Increasing Reliability while Reducing Maintenance Costs

Jan. 1, 2005

Does this sound familiar? Because of constant breakdowns with the aging water and wastewater infrastructure in a large urban area, it is almost impossible to keep up with routine scheduled maintenance. Service interruptions are inevitable and the rising cost of emergency repairs is erasing any hope of fiscal responsibility.

Here’s another frequently heard scenario. The rapid growth of a large city in the south is overwhelming the current water distribution system and straining the already overworked staff.

Does this sound familiar? Because of constant breakdowns with the aging water and wastewater infrastructure in a large urban area, it is almost impossible to keep up with routine scheduled maintenance. Service interruptions are inevitable and the rising cost of emergency repairs is erasing any hope of fiscal responsibility.

Here’s another frequently heard scenario. The rapid growth of a large city in the south is overwhelming the current water distribution system and straining the already overworked staff.

Reliability is decreasing, costs are rising, maintenance crews are shrinking, and overtime for emergencies is going through the roof. Does anyone have a solution?

Actually, there are several solutions based on the proper application of technology and work processes. While specific requirements may vary depending on the situation, a typical list includes the need for greater equipment reliability, increased capacity for existing equipment, more effective maintenance, less overtime, and lower costs, of course. Various approaches are possible, but they generally boil down to one or a combination of the following:

  • Utilizing advanced technologies to obtain and utilize better diagnostic information on the condition of your equipment;
  • Prioritizing maintenance tasks; and
  • Getting rid of unnecessary work practices.

Obtaining diagnostic information

Technology exists today to automatically obtain field-based information about the health and well being of a whole range of critically important pieces of machinery in water and wastewater treatment plants. Such information can be the basis for maintenance decisions leading to long-term, high-level performance.

One platform for optimizing asset availability and performance is Emerson’s AMS suite of software applications including the Machinery Health Manager, Intelligent Device Manager and Equipment Performance Monitor.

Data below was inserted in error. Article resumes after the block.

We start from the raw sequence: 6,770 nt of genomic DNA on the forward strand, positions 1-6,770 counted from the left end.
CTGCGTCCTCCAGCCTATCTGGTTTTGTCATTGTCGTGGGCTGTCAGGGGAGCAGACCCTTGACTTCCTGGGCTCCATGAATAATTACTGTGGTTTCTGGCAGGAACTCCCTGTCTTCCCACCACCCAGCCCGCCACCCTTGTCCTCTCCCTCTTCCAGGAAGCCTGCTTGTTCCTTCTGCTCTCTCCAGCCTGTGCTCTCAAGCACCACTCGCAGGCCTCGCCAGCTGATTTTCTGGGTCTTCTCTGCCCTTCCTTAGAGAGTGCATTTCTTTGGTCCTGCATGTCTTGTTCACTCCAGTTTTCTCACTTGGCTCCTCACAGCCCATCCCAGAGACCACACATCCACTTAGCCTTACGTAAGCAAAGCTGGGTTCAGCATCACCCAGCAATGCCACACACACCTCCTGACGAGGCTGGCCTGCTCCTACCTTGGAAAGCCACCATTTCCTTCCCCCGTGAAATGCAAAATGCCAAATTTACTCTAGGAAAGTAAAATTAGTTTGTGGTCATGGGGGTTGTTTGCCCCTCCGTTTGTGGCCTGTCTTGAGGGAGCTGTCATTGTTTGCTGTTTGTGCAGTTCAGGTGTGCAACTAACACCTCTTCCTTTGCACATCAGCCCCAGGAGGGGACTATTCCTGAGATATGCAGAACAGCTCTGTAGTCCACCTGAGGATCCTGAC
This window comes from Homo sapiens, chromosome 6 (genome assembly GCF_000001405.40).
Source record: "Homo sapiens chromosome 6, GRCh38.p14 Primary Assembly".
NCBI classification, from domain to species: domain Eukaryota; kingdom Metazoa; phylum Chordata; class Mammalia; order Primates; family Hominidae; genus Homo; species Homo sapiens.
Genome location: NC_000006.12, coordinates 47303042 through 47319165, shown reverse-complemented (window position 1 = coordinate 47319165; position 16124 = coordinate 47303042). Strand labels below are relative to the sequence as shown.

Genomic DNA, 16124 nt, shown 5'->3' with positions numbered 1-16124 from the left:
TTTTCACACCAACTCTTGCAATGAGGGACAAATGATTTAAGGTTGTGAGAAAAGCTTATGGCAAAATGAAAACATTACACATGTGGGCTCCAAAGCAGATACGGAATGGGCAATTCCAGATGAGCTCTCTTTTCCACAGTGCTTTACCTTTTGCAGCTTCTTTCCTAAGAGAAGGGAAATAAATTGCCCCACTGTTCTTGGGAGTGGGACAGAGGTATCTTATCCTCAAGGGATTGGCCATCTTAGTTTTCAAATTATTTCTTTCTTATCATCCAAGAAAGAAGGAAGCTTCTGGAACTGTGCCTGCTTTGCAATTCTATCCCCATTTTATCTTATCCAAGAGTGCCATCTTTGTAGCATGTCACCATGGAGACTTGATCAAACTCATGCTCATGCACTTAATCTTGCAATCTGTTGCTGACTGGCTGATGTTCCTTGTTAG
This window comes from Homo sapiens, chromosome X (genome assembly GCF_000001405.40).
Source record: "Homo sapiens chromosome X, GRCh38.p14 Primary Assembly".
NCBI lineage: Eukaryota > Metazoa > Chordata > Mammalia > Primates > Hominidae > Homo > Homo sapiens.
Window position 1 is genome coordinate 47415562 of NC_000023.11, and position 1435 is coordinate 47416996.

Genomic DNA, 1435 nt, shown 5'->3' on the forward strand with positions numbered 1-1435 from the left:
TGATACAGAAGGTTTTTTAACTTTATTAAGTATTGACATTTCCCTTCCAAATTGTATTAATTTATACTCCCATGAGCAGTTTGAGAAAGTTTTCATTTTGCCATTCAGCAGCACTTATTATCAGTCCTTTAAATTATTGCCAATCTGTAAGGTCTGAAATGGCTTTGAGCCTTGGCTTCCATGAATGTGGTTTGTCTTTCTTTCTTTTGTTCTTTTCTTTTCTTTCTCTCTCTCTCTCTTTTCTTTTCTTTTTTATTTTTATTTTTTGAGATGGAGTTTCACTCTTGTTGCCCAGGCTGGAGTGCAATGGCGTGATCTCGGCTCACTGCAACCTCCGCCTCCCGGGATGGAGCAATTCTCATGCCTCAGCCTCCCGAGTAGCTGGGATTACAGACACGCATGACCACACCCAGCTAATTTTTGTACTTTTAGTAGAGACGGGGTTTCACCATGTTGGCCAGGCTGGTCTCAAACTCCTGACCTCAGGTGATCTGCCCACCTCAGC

All types of rotating machinery, including motors, pumps, fans, turbines, and compressors can be continuously monitored online or on a periodic basis for changing vibration patterns—a sure sign of impending trouble. The problem is that most continuous monitoring systems only alarm when vibration becomes excessive, but provide no in-depth predictive information. The software evaluates the data from online condition monitoring, assigns a severity, and issues early warnings and diagnostic information as to the root cause. The warning and diagnostic information can automatically show up in the plant’s control system or come in the form of an e-mail or page. It could be radial rubbing, water induction, differential expansion, misalignment, coupling problems, balance, or lubrication issues. Other information sources, including oil analysis, infrared thermography, and historical data, are utilized by this software to provide a true picture of the operating condition of rotating assets and their potential for failure.

Device Manager may be an effective means of acquiring, processing, and presenting diagnostic information generated by field instruments, including transmitters, analyzers, and valve positioners.

According to the ARC Advisory Group, an independent organization providing strategic planning and technology assessment services, this software has become the standard for predictive maintenance of field devices. It communicates with both Hart and Foundation Fieldbus instruments to obtain essential information on their condition and that of equipment to which they are attached. Device alerts identify potential process problems, so corrective measures can be implemented in time to prevent costly shutdowns.

Performance Monitor uses thermodynamic models to compare the actual performance of machines such as blowers and variable speed pumps with their ideal performance. The data is automatically analyzed, and results are presented as trends, graphs, and cost summaries showing amounts being lost due to poor performance. This type of monitoring complements condition monitoring as a means of diagnosing problems in mechanical equipment.

The information captured by each of these technologies can be used in various ways to extend equipment life, reduce maintenance costs and increases overall process reliability. Plant workers gain a new perspective on the current condition of their rotating machinery, valves, and instrumentation, enabling them to take appropriate action as necessary to prevent unexpected failures and emergencies. Achieving these benefits is not difficult, but it requires an understanding of new approaches to maintenance that may not have been widely practiced in the past.

Maintenance practices

At a time when two-thirds of trips to the field by maintenance personnel typically result in no corrective action and nearly one-third of all dollars spent on maintenance is wasted, better procedures are clearly needed. Too many plants are managed reactively, which is the most expensive of all types of maintenance. If operators suspect a problem, they react by sending a maintenance person out to check. When something fails, everyone reacts in frenzy, spending whatever is necessary to get the plant up and running.